It started with a simple assignment. I was tasked with picking the best fight of the first half of 2011 and writing an article all about it, exalting its awesomeness while preemptively shooting down any naysayers who might not agree.
The problem was that I couldn't choose just one, because already this year we've had two fights that were both unbelievably great, but for very different reasons. So screw it. I'm declaring a tie, and giving the award to both fights.
Choosing the best fight is a little like choosing a favorite movie. 'Lawrence of Arabia' might be an emotionally moving journey into another time and place, but sometimes you just want to throw on 'This is Spinal Tap' and shut the old brain off for a few hours.
That's why, in the category of Fight of the Half-Year, I offer you two winners: Frankie Edgar vs. Gray Maynard, and Nick Diaz vs. Paul Daley.
What it comes down to, I think, is what goes through your head as you're watching these two fights. And which one you prefer probably says something about you.
For instance, Edgar-Maynard (II) at UFC 125 on January 1 was supposed to be the snoozefest to end all snoozefests. That's more or less how it went down the first time they met, so that's what most people were expecting for the second go-round. Only now, with the belt on the line, we'd have to sit through two more rounds of it. I recall looking forward to it only in the way that you look forward to a night of dreamless sleep.
Then Maynard blitzed Edgar in the first round, and Edgar defied all logic by not only surviving the onslaught, but coming back strong in the second round. Before I knew it there was a legitimately great fight on my television, and it raged on for five full rounds.
It felt a little like begrudgingly accompanying a date to the ballet, only to sit down in the theatre and have someone announce that all the ballerinas had suddenly fallen ill, so they'd decided to screen 'Die Hard' instead. It was difficult, if not impossible to separate the feeling of excitement from the feeling of relief.
Somehow, these two were really going at it, and the result was a brilliant nail-biter of a fight that almost fittingly ended in a draw. Neither man deserved to lose, and yet it seemed unfair that neither guy could call himself the winner after it was over.
I guess it's also slightly unfair that they don't get sole ownership of the Fight of the Half-Year, but that's where Diaz and Daley come in.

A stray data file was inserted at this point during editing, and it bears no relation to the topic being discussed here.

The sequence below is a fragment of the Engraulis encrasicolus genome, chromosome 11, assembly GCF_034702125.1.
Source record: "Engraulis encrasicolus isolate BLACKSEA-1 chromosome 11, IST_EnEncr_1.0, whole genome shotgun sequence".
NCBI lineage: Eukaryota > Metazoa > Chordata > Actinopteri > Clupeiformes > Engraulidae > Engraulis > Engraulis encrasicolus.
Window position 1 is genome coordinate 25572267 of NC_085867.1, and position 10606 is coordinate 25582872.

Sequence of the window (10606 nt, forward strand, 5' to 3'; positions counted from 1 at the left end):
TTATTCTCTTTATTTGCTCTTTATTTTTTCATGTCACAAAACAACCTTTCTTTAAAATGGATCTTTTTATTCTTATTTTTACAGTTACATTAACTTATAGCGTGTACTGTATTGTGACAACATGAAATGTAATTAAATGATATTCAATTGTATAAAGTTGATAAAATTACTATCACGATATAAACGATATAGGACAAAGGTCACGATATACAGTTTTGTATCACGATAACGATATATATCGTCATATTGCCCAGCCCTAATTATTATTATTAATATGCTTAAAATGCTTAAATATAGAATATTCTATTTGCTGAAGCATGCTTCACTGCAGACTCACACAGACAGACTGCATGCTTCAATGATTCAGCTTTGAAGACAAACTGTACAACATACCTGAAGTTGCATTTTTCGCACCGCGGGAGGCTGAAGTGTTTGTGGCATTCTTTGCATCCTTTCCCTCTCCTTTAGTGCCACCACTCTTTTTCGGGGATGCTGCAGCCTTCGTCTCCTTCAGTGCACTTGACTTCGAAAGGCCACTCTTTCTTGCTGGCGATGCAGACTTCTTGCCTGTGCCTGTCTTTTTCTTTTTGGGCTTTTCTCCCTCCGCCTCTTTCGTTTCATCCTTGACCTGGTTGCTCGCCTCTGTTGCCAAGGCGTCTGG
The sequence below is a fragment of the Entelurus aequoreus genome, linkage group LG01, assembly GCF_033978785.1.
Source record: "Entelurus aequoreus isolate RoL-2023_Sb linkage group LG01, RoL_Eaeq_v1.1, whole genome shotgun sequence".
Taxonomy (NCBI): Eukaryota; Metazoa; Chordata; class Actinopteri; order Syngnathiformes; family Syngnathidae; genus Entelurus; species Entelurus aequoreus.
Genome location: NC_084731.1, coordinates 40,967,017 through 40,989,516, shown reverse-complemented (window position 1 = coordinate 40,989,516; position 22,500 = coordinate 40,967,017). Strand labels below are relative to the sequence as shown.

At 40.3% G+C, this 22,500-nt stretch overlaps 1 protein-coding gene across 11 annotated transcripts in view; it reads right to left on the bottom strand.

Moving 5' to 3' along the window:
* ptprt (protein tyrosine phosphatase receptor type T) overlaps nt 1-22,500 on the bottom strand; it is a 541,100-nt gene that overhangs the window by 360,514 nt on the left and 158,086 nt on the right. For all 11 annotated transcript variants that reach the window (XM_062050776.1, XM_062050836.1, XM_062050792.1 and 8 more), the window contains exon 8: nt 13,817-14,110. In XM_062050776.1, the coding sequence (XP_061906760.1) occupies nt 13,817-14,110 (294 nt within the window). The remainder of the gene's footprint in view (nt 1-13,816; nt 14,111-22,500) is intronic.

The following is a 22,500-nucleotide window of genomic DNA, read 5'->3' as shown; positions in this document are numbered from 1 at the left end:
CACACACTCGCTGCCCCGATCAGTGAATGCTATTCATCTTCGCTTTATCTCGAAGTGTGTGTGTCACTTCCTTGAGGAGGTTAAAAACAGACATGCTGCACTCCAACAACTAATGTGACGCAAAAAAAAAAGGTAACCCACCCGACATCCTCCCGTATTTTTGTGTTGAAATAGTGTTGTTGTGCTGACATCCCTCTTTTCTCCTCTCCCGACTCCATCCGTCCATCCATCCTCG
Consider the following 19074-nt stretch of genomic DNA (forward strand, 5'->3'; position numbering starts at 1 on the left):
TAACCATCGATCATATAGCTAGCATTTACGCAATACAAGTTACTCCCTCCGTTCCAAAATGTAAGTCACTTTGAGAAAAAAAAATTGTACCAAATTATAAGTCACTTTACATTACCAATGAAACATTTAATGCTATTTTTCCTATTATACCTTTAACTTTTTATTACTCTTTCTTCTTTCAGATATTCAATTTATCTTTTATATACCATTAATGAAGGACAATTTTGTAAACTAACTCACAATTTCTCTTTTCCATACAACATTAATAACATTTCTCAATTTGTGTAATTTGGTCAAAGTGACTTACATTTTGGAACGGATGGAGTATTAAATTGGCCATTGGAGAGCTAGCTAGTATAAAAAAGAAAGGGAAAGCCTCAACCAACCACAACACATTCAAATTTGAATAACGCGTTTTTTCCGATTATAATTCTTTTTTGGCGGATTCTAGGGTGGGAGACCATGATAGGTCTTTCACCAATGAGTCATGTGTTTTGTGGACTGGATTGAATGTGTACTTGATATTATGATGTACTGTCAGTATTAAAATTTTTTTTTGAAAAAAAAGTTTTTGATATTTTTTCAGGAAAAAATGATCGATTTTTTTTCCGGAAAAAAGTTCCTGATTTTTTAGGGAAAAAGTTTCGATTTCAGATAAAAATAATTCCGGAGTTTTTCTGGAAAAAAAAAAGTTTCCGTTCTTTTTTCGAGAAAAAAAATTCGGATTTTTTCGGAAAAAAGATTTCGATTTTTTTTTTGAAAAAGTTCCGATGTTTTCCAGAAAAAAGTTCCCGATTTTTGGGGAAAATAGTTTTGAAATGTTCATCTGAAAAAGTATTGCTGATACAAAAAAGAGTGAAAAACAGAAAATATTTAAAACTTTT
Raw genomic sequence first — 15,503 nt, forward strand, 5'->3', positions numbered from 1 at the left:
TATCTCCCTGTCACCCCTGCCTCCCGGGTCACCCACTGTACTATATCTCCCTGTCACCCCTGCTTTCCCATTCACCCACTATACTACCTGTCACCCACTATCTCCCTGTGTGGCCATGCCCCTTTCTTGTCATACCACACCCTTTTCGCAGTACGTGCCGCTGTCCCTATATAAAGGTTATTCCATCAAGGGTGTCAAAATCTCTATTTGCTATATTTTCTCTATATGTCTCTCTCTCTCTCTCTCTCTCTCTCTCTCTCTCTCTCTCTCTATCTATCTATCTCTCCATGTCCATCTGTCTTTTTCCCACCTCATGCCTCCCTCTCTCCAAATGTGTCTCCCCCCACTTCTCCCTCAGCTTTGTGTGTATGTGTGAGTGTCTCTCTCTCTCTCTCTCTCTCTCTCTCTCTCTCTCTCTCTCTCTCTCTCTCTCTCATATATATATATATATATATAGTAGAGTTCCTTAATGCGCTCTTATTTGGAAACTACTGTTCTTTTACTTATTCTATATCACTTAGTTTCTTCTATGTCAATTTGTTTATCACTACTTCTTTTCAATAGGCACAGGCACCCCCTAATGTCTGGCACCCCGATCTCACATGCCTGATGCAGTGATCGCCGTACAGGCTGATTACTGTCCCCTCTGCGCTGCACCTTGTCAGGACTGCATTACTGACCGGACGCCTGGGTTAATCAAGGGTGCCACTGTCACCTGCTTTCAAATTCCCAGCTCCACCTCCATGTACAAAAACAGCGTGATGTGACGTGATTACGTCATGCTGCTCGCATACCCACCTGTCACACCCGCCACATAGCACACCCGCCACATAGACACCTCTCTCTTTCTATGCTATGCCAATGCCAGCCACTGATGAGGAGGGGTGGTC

Nothing about this fight at the Strikeforce event in San Diego in April evoked the gentlemanly sort of pugilism you hear about from the great fights of a century ago. This was a bar brawl, but between two of the men you'd least want to bar brawl with.
It started at the weigh-ins. After weeks of mediocre build-up during which neither man could find much to say about his opponent, Daley suddenly remembered that he preferred to hate the man he was about to fight. He hurled some obscenities at Diaz, who has never needed much of an invitation to hurl a few obscenities of his own. Just like that, we had ourselves some bad blood.
Once the fight actually began, I don't think a single person in the San Diego Sports Arena (or whatever they call it now) breathed for the next five minutes. If Edgar-Maynard was a five-round seesaw of a fight, this was a brutally quick chainsaw. Daley dropped Diaz, then Diaz dropped Daley. They both fought like two men who were racing each other to the after-party.
It was only in the last few seconds of the first round that Daley tried to rise to his feet only to discover that he was no longer on good terms with his legs. He toppled to the mat and Diaz pounced, adding just enough punches to get the stoppage with three seconds left before the bell. It was more of a backstreet drag race than a Formula One event, but in all the best possible ways.
So yes, it's a tie between these two. One was a back-and-forth battle that turned out nothing like we expected, and the other was a heart-pounding sprint that was more or less exactly what we expected, only more so. One had all the technical bells and whistles of big-time MMA, and the other seemed like a fight where someone could have picked up a broken bottle or a pool cue and it wouldn't have seemed out of place.
Both were thrilling, memorable nights. Both deserve to be recognized. Both are going to have to be satisfied with a tie, even though no one in the history of MMA ever has been. I still say it's fair. Even if it is a copout.
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